New information emerged Monday about computer viruses affecting Potter County.

Potter County Judge Nancy Tanner confirmed to KAMR Local 4 News that the malware is in fact ransomware. Judge Tanner said this is day 17 dealing with the ransomware problem, and the malware has likely been in the county’s computer system since January.

During a press conference on April 30, Judge Tanner originally said the viruses were not ransomware, saying, “It was a malicious disruption, that’s all it was. No ransomware.”

Last week, she sent an email to elected officials and department heads saying it is ransomware. Judge Tanner claims an employee then leaked the information despite her request for employees not to share.

“I was trying to be respectful of everyone’s privacy and what all, and so they were not thinking I was being forthcoming with them. Department heads and elected officials, they were a little unhappy with me because I wasn’t telling them everything,” said Judge Tanner.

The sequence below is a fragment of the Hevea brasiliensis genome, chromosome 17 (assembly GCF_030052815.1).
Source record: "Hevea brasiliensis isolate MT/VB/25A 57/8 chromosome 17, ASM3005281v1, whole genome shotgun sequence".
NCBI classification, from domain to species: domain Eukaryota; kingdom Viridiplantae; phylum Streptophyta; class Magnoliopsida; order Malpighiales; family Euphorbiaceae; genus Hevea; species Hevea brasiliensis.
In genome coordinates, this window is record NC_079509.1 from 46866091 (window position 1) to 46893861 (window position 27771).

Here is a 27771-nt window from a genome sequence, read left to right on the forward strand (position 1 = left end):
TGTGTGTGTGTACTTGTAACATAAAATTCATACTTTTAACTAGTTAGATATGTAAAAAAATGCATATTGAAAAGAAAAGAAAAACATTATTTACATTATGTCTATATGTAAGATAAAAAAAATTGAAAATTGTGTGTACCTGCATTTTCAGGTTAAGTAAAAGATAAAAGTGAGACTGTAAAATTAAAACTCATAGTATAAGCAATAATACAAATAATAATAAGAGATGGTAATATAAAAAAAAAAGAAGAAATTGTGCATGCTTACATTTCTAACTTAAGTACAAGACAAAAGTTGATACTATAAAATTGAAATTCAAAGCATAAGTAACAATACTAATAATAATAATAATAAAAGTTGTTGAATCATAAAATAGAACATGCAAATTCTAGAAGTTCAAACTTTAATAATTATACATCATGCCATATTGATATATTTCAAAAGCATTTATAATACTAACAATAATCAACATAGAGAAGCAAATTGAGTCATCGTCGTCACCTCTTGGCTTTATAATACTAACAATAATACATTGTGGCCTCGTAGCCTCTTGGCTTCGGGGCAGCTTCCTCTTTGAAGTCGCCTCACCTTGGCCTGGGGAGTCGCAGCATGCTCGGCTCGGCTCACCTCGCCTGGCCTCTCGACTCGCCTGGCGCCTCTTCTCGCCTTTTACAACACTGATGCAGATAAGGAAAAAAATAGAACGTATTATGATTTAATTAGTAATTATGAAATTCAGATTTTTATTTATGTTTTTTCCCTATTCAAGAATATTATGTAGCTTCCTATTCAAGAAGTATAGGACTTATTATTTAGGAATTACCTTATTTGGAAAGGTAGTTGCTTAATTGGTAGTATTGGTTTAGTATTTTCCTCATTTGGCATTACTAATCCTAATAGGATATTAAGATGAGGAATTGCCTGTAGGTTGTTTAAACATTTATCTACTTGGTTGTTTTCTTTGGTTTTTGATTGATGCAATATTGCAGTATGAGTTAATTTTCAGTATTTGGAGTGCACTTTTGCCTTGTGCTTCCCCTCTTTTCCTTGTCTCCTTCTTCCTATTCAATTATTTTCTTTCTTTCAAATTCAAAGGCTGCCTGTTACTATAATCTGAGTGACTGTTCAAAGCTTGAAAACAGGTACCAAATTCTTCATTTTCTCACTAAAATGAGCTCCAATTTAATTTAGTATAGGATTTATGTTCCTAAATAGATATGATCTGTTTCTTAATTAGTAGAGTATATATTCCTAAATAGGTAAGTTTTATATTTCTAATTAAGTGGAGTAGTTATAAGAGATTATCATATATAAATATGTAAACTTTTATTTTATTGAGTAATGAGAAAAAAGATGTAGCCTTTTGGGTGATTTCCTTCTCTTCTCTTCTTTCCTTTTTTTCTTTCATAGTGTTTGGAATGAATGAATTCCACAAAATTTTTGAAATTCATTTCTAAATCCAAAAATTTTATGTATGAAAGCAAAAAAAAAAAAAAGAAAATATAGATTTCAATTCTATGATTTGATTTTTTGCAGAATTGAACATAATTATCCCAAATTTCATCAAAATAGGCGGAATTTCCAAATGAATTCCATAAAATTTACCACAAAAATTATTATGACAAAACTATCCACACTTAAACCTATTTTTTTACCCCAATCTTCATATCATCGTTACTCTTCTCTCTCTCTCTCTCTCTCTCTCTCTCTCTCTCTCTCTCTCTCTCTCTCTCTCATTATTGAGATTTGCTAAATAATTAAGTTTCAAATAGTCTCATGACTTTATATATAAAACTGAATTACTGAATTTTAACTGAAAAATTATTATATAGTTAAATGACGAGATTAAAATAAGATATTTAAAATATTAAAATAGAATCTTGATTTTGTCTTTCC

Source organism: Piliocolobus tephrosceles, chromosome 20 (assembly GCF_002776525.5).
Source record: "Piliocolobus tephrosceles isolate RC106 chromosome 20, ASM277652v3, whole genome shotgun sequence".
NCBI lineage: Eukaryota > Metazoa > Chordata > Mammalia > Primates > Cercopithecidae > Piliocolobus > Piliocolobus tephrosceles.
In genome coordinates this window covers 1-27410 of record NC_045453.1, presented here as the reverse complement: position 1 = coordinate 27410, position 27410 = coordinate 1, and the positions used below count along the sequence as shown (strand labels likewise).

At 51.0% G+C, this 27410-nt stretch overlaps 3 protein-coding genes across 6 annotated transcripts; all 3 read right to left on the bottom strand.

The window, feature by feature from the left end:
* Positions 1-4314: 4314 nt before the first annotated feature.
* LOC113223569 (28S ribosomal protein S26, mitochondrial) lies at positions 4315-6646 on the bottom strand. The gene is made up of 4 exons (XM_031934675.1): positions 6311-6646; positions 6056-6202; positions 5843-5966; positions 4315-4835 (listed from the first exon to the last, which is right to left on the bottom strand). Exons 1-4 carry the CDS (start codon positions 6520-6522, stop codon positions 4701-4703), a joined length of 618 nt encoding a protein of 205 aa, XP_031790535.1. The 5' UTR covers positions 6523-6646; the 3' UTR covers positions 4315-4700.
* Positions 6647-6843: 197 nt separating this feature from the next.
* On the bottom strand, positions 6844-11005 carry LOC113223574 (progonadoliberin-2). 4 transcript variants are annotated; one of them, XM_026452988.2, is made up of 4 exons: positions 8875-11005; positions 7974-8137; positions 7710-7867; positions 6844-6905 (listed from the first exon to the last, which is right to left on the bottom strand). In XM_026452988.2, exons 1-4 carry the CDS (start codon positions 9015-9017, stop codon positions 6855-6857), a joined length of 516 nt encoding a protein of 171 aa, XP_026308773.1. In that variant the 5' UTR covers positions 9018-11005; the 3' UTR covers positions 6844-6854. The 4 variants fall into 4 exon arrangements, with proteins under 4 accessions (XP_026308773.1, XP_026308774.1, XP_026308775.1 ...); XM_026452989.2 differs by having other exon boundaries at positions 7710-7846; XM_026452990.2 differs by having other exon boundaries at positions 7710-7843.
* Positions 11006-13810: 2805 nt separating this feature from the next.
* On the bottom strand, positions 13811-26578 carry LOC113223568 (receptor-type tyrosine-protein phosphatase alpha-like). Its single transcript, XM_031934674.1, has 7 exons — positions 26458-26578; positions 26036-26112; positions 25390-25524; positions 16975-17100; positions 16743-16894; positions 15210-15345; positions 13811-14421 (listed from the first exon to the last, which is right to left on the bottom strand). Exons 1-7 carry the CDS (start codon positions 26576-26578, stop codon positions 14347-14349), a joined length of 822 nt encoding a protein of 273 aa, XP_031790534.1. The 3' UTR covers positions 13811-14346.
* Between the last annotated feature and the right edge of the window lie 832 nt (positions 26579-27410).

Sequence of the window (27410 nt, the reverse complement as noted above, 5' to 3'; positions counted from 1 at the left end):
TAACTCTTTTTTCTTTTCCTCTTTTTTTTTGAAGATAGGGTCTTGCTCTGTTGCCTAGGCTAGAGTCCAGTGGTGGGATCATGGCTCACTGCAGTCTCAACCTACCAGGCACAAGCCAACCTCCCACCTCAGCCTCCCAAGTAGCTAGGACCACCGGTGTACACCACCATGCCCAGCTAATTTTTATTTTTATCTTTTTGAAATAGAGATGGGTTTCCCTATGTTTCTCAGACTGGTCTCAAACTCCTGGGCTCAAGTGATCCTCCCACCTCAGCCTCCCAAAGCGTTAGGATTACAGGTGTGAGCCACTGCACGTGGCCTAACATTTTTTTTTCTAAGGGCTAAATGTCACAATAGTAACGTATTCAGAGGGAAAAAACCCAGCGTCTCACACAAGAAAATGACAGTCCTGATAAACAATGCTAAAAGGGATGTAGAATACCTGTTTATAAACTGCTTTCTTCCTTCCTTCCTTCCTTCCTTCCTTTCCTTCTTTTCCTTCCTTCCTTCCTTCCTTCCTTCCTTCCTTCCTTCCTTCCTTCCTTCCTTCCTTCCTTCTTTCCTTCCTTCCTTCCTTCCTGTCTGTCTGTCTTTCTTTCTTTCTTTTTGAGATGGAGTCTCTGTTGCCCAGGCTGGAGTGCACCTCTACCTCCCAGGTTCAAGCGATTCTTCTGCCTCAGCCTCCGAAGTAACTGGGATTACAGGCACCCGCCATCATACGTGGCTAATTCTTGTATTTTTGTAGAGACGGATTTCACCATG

Judge Tanner said she avoided making the public aware of the ransomware because it gives the perpetrators the upper hand. She said it is a choice she made working with government agencies to resolve the problem.

“It wasn’t specifically their orders. It was an indirect order to not share it, but I took that serious because I don’t know computer language. So, I just said ‘Yes sir, I won’t tell,’ and then I decided to tell the elected officials and maybe I shouldn’t have. Apparently, I shouldn’t have.”

Potter County’s files are encrypted and out of reach unless they pay the ransom. 

“We had a guy here from DIR (Texas Department of Information Resources). He looked into it and got their email address, emailed them and said, ‘How much do you want?’ and they told us and we’re not paying it. We’re just not going to pay it, because 99% chance is they won’t let you have your files back anyway,” Judge Tanner said.

As a result of the ransomware, Potter County’s software is still not restored. Past emails are lost and so are many email addresses. 

Judge Tanner said the Potter County Clerk, Sheriff’s Office, and District Clerk have been hit the hardest.

She said Potter County is continuing to work with several agencies to rebuild the county’s lost data, but in the meantime, she expects to lose revenue as systems are still slow.